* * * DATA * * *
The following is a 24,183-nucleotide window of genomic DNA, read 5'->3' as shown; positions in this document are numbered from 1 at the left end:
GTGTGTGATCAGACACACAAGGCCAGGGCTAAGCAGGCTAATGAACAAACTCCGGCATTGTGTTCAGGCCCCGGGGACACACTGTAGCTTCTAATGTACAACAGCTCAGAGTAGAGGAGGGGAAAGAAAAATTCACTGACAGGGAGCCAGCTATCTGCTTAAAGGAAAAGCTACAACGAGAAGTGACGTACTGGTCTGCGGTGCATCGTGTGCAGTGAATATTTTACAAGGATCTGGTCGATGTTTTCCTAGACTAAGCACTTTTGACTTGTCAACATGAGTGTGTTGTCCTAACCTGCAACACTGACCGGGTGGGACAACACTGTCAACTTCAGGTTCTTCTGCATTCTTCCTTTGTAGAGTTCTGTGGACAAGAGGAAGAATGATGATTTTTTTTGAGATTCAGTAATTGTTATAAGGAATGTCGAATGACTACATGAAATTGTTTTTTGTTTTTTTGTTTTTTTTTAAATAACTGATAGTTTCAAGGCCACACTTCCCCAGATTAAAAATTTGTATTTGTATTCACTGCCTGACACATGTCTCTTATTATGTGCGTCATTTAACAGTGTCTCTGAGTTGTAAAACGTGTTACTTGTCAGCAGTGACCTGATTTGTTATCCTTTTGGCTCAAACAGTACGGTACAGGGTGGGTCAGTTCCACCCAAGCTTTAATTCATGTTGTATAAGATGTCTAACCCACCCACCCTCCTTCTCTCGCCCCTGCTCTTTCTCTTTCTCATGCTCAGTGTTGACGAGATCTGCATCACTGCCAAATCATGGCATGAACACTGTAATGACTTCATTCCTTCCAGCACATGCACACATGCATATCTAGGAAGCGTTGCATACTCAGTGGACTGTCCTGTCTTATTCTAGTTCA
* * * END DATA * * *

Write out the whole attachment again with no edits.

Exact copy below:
The following is a 24,183-nucleotide window of genomic DNA, read 5'->3' as shown; positions in this document are numbered from 1 at the left end:
GTGTGTGATCAGACACACAAGGCCAGGGCTAAGCAGGCTAATGAACAAACTCCGGCATTGTGTTCAGGCCCCGGGGACACACTGTAGCTTCTAATGTACAACAGCTCAGAGTAGAGGAGGGGAAAGAAAAATTCACTGACAGGGAGCCAGCTATCTGCTTAAAGGAAAAGCTACAACGAGAAGTGACGTACTGGTCTGCGGTGCATCGTGTGCAGTGAATATTTTACAAGGATCTGGTCGATGTTTTCCTAGACTAAGCACTTTTGACTTGTCAACATGAGTGTGTTGTCCTAACCTGCAACACTGACCGGGTGGGACAACACTGTCAACTTCAGGTTCTTCTGCATTCTTCCTTTGTAGAGTTCTGTGGACAAGAGGAAGAATGATGATTTTTTTTGAGATTCAGTAATTGTTATAAGGAATGTCGAATGACTACATGAAATTGTTTTTTGTTTTTTTGTTTTTTTTTAAATAACTGATAGTTTCAAGGCCACACTTCCCCAGATTAAAAATTTGTATTTGTATTCACTGCCTGACACATGTCTCTTATTATGTGCGTCATTTAACAGTGTCTCTGAGTTGTAAAACGTGTTACTTGTCAGCAGTGACCTGATTTGTTATCCTTTTGGCTCAAACAGTACGGTACAGGGTGGGTCAGTTCCACCCAAGCTTTAATTCATGTTGTATAAGATGTCTAACCCACCCACCCTCCTTCTCTCGCCCCTGCTCTTTCTCTTTCTCATGCTCAGTGTTGACGAGATCTGCATCACTGCCAAATCATGGCATGAACACTGTAATGACTTCATTCCTTCCAGCACATGCACACATGCATATCTAGGAAGCGTTGCATACTCAGTGGACTGTCCTGTCTTATTCTAGTTCA